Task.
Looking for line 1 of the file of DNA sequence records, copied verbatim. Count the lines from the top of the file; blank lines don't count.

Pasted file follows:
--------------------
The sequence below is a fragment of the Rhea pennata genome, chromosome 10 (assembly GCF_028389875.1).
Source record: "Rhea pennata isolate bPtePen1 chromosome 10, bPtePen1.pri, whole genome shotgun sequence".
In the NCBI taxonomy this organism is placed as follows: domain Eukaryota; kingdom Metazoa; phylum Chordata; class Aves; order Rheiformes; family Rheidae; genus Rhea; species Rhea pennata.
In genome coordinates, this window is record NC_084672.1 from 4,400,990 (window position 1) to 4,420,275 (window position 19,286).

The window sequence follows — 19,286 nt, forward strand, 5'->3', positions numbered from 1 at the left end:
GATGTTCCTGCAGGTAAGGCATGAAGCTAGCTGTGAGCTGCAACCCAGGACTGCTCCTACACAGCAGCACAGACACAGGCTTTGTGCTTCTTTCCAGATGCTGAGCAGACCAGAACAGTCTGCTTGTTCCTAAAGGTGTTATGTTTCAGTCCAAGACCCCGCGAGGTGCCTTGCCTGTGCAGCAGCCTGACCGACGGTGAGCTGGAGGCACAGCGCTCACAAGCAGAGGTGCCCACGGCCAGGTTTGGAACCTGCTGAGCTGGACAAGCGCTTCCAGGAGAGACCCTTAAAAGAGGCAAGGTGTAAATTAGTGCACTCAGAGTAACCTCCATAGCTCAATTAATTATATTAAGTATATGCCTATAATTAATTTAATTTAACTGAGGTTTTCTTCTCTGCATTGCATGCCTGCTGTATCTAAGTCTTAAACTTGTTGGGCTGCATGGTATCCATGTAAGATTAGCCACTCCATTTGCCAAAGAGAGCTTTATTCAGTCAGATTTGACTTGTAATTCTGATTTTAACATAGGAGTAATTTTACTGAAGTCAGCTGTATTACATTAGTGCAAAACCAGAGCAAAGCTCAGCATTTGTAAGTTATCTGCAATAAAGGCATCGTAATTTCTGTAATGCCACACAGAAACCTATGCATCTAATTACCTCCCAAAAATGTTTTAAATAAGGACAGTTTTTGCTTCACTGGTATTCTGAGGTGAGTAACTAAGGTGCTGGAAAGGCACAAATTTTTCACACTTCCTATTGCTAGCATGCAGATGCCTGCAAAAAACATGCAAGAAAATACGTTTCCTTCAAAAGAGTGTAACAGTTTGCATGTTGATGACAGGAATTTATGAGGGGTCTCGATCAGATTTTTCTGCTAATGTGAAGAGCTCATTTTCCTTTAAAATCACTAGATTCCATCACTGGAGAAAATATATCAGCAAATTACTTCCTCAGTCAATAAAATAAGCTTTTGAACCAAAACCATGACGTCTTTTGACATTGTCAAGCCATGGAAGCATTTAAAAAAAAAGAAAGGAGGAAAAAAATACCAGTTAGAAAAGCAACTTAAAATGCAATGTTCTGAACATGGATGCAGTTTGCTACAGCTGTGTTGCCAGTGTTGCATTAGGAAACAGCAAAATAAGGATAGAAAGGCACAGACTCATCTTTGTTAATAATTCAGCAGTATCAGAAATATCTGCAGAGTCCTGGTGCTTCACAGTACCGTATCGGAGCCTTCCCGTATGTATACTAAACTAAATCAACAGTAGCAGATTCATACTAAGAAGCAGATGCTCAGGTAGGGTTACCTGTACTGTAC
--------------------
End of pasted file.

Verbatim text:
The sequence below is a fragment of the Rhea pennata genome, chromosome 10 (assembly GCF_028389875.1).